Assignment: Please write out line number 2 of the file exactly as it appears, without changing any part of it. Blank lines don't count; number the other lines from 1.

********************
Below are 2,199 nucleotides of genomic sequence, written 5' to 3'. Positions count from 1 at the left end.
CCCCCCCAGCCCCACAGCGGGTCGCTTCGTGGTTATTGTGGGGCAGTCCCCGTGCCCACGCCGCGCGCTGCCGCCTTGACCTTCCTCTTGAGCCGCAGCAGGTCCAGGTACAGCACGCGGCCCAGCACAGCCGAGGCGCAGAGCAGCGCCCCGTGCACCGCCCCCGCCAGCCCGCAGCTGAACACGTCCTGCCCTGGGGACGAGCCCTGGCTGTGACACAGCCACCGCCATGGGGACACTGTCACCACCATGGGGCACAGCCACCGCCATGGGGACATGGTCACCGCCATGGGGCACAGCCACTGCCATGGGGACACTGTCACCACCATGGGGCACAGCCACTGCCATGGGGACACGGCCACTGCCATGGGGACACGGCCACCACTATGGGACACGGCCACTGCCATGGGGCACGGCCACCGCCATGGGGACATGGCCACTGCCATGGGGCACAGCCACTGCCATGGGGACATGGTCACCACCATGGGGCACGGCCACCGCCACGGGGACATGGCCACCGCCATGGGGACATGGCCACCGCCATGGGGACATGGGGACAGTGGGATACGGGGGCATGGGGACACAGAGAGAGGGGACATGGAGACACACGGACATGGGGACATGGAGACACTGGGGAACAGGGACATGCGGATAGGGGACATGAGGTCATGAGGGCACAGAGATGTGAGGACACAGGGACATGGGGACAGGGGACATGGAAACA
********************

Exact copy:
CCCCCCCAGCCCCACAGCGGGTCGCTTCGTGGTTATTGTGGGGCAGTCCCCGTGCCCACGCCGCGCGCTGCCGCCTTGACCTTCCTCTTGAGCCGCAGCAGGTCCAGGTACAGCACGCGGCCCAGCACAGCCGAGGCGCAGAGCAGCGCCCCGTGCACCGCCCCCGCCAGCCCGCAGCTGAACACGTCCTGCCCTGGGGACGAGCCCTGGCTGTGACACAGCCACCGCCATGGGGACACTGTCACCACCATGGGGCACAGCCACCGCCATGGGGACATGGTCACCGCCATGGGGCACAGCCACTGCCATGGGGACACTGTCACCACCATGGGGCACAGCCACTGCCATGGGGACACGGCCACTGCCATGGGGACACGGCCACCACTATGGGACACGGCCACTGCCATGGGGCACGGCCACCGCCATGGGGACATGGCCACTGCCATGGGGCACAGCCACTGCCATGGGGACATGGTCACCACCATGGGGCACGGCCACCGCCACGGGGACATGGCCACCGCCATGGGGACATGGCCACCGCCATGGGGACATGGGGACAGTGGGATACGGGGGCATGGGGACACAGAGAGAGGGGACATGGAGACACACGGACATGGGGACATGGAGACACTGGGGAACAGGGACATGCGGATAGGGGACATGAGGTCATGAGGGCACAGAGATGTGAGGACACAGGGACATGGGGACAGGGGACATGGAAACA